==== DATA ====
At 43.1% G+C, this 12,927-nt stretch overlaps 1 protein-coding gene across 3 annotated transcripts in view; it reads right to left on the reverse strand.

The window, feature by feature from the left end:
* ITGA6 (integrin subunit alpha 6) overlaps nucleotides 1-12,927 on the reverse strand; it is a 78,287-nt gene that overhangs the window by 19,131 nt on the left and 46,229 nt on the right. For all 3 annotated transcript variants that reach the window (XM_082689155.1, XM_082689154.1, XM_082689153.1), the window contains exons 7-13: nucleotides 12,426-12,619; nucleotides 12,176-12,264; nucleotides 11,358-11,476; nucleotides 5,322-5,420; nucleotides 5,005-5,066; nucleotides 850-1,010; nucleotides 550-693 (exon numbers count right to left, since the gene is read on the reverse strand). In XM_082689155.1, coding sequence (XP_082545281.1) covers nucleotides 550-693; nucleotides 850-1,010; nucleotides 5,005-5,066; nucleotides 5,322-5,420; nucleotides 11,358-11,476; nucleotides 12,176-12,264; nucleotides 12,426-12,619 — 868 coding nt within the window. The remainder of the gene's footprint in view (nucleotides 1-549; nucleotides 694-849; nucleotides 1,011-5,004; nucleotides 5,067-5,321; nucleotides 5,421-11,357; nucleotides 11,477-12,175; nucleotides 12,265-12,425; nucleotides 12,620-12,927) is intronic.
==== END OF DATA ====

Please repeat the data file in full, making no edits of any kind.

At 43.1% G+C, this 12,927-nt stretch overlaps 1 protein-coding gene across 3 annotated transcripts in view; it reads right to left on the reverse strand.

The window, feature by feature from the left end:
* ITGA6 (integrin subunit alpha 6) overlaps nucleotides 1-12,927 on the reverse strand; it is a 78,287-nt gene that overhangs the window by 19,131 nt on the left and 46,229 nt on the right. For all 3 annotated transcript variants that reach the window (XM_082689155.1, XM_082689154.1, XM_082689153.1), the window contains exons 7-13: nucleotides 12,426-12,619; nucleotides 12,176-12,264; nucleotides 11,358-11,476; nucleotides 5,322-5,420; nucleotides 5,005-5,066; nucleotides 850-1,010; nucleotides 550-693 (exon numbers count right to left, since the gene is read on the reverse strand). In XM_082689155.1, coding sequence (XP_082545281.1) covers nucleotides 550-693; nucleotides 850-1,010; nucleotides 5,005-5,066; nucleotides 5,322-5,420; nucleotides 11,358-11,476; nucleotides 12,176-12,264; nucleotides 12,426-12,619 — 868 coding nt within the window. The remainder of the gene's footprint in view (nucleotides 1-549; nucleotides 694-849; nucleotides 1,011-5,004; nucleotides 5,067-5,321; nucleotides 5,421-11,357; nucleotides 11,477-12,175; nucleotides 12,265-12,425; nucleotides 12,620-12,927) is intronic.